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Start-ups & Businesses

A “spirited” idea indeed


“If you can make it here, you can make it anywhere!”

In Felix Adler’s view, Eierlikör, the traditional German egg liqueur that is a cousin to the Dutch advocaat and Pennsylvania Dutch eggnog, doesn't have an image problem at all. It doesn’t have to be associated with just old people. Or if it is, it isn’t his fault, anyway. His artisan liqueur factory, Eierlikörz, is located right on the bustling Brühl street in Chemnitz, and there’s nothing musty or old-fashioned about it. Bottled in appealingly round bottles boasting cool and colorful designs, his liqueur creations made using traditional East German recipes simply beg to be tasted. We caught up with the “King of Liqueurs,” 35, to talk about his passion and why the opaque yellow liqueur is still so very popular with people of all ages.

How did you decide to go into business for yourself making egg liqueur?

It really was a “spirited” idea, so to speak. I wasn’t thinking about business at all at first. Quite the opposite, in fact. I was invited to a New Year’s party in 2012. Everyone was supposed to bring something, and I decided to combine the rest of all the bottles of schnapps I had and make egg liqueur out of it. I ended up creating some crazy things, including one featuring the French vodka that is now the base for Eierlikörz. It was so well received that people started asking whether I might be able to make liqueur for friends and family during the year at some point, too. And then, just for kicks, I started a Facebook page. At some point, the word was out, and I started hearing from bars and restaurants around Chemnitz.

There’s even a German egg liqueur championship, which you participated in. Tell us about it!

Right, it was in Oberwiesenthal in 2014. I made a long drink with egg liqueur, and the judges obviously liked it. I came in first!

It's a big jump to go from being passionate about egg liqueur to starting your own business. How did you end up taking the plunge?

I spent a long time working in the marketing team for a machine tool manufacturer, which is more of a conservative industry, as you might imagine. There wasn’t much room for creativity in my job, so the Eierlikörz project came at just the right time. So then, when things got serious with bars and restaurants asking for my products, I had to rethink my production methods. I was making my liqueurs on my stove at home at the time, and I just couldn’t produce 700 bottles using a five-liter pot.  I registered my business and got things rolling in 2017.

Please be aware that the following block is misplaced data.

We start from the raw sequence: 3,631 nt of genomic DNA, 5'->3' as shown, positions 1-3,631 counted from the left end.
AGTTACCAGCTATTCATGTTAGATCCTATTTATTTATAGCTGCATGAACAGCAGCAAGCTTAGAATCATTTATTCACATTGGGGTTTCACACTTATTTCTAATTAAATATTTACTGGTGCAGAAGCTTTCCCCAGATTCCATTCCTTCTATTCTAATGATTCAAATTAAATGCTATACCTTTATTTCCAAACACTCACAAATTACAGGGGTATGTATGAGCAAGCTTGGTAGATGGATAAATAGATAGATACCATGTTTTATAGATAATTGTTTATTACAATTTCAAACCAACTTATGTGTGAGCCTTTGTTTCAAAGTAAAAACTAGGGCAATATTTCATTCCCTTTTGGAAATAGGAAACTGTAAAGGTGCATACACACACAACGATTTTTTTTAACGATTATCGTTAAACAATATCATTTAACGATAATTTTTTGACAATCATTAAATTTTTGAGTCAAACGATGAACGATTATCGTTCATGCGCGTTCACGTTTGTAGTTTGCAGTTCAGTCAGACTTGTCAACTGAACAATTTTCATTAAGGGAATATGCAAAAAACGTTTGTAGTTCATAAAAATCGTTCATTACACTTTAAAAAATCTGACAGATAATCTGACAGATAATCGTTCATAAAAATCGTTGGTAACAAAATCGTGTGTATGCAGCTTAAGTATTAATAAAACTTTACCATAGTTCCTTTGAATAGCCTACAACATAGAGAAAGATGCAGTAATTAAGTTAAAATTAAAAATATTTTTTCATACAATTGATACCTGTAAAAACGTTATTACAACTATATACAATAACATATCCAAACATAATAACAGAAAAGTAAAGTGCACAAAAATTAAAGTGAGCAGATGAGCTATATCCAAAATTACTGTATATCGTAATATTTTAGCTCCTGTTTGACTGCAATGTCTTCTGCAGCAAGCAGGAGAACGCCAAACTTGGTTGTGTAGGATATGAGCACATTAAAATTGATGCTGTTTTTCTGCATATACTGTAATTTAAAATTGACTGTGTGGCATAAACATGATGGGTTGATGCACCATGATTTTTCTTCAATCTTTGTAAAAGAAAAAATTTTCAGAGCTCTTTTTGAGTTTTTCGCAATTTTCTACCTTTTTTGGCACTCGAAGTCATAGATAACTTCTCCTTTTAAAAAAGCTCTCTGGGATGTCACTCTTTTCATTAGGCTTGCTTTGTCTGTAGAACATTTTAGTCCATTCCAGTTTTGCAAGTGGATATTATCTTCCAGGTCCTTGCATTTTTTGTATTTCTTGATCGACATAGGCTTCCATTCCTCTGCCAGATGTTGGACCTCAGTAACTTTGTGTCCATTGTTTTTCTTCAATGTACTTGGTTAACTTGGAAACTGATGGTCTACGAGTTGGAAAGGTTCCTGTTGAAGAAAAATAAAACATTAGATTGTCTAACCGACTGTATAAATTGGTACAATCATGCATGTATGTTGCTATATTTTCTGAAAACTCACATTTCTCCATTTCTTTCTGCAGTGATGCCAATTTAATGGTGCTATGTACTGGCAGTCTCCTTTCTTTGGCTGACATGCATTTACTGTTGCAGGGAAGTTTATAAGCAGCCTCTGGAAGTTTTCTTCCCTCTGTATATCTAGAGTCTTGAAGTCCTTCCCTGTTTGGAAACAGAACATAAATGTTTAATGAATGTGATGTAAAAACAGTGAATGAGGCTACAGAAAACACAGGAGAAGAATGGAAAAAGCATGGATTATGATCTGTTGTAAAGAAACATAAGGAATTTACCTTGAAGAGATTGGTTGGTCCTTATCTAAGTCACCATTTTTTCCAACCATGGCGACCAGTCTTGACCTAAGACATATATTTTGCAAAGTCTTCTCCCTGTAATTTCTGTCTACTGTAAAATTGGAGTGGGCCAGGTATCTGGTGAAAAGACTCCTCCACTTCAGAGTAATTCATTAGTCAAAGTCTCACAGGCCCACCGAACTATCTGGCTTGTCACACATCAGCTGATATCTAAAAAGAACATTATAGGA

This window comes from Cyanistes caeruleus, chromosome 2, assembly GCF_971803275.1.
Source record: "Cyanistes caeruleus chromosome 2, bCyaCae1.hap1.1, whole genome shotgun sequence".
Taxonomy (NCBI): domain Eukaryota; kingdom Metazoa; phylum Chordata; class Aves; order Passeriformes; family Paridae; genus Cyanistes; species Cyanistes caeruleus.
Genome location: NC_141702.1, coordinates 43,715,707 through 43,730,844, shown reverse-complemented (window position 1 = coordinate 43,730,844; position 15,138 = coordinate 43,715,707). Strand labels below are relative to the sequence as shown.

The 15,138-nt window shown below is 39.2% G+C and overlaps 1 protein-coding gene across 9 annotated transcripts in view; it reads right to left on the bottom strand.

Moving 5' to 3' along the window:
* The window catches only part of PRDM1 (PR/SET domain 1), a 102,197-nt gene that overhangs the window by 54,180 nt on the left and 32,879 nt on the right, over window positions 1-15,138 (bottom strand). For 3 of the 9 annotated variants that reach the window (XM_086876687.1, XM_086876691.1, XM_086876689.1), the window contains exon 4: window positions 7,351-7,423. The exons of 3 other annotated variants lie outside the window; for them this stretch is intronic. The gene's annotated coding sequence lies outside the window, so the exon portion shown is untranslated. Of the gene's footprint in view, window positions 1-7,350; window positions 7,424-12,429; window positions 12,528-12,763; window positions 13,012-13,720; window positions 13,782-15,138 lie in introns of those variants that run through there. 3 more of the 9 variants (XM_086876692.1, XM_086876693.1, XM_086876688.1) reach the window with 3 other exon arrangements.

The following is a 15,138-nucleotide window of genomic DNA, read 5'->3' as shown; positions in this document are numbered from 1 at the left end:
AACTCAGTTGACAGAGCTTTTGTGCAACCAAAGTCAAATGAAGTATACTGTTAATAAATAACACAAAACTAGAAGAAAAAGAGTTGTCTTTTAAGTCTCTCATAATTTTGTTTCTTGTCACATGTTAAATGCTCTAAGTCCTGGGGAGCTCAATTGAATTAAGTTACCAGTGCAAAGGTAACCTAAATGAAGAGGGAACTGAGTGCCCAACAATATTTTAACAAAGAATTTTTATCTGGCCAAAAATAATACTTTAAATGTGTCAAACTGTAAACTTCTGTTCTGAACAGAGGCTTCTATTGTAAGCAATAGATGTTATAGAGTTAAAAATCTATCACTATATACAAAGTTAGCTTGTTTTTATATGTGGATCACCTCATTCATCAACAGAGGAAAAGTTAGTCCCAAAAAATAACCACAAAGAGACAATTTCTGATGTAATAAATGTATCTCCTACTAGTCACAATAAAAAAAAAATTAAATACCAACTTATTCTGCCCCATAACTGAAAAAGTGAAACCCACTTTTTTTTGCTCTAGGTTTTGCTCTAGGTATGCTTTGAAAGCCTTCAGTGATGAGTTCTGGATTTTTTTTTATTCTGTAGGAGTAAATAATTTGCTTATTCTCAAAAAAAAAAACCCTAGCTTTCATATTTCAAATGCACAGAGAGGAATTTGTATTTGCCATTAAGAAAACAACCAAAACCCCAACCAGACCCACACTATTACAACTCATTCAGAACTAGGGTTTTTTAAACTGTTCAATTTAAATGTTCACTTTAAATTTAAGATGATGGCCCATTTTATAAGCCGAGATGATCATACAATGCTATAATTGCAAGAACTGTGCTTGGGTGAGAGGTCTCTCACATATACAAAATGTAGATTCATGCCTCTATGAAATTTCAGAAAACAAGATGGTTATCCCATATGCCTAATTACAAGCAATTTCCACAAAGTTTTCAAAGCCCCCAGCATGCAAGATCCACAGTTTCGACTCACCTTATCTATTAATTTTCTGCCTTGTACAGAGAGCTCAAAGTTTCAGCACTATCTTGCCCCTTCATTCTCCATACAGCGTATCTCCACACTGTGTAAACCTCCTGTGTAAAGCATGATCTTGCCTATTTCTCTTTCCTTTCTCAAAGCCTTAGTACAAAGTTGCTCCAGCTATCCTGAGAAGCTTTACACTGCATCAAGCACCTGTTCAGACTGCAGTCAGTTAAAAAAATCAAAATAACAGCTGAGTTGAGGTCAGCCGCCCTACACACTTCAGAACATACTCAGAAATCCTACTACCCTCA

Why do you think egg liqueur has such a cult following?

It’s an emotional subject for many people. I’m one of them myself. When I was little, I always got my grandmother’s waffle dessert cup after she had drunk the liqueur out of it.

How many bottles do you sell each month? What flavors do you carry?

It varies a lot with the seasons. We don’t do much business in the summer, but we're really busy at Christmas and Easter. We produce an average of 1,000 liters a month in five different flavors: Traditional, Hazelnut, Coffee, Coconut, and Salted Caramel.

What’s the secret of your egg liqueur? Do you rely on a specific ingredient?

I can’t give away my secret, but what I can tell you is that we use a quintuple-distilled French vodka as the base alcohol. It is made from grapes, and it brings a character all its own to our products.

What were your biggest challenges in the early years, both personally and as a businessman?

Just not having a clue. I was breaking in from a whole other industry, and I sort of just fell into it. And the strategy I chose, of trying to grow on our own steam and take small steps, also ended up taking a lot of time and energy. We’ve moved three times in the past five years, and we’re actually already looking for a new spot again.

You’re a Chemnitz native. Do you enjoy living and working in Saxony, and if so, why?

Not entirely. I feel about it like the title of the song by Kraftklub, the city’s best-known band: I’m from Karl-Marx-Stadt. To me, it just wasn’t an option to move away just for work once I finished school, although I did think about it at times. I just like living here too much. In the winter, I can be at the slopes to ski in 45 minutes, and in the summer, it takes just 45 minutes to get to the Neuseenland lake district.

Did you benefit from a special environment here as a startup?

Definitely! Chemnitz still offers a wealth of potential and room to grow and develop in general. Although it’s still a little rough around the edges at points, it does have a distinctive charm waiting to be discovered. True, though, you might have to dig a little to find it. Rents are still pretty affordable, too, which means the conditions are great for starting a business. But I do have to say, compared to other cities, we’re starting from a bit of a disadvantage here. It took quite a bit of work to convince people that high-quality products don’t sell for discount prices. I like to say Chemnitz is like New York, in a way. If you can make it here, you can make it anywhere.


We write New Year's Eve in the year 2012, on that day the best eggnog in the world was to be developed in Karl-Marx-Stadt.

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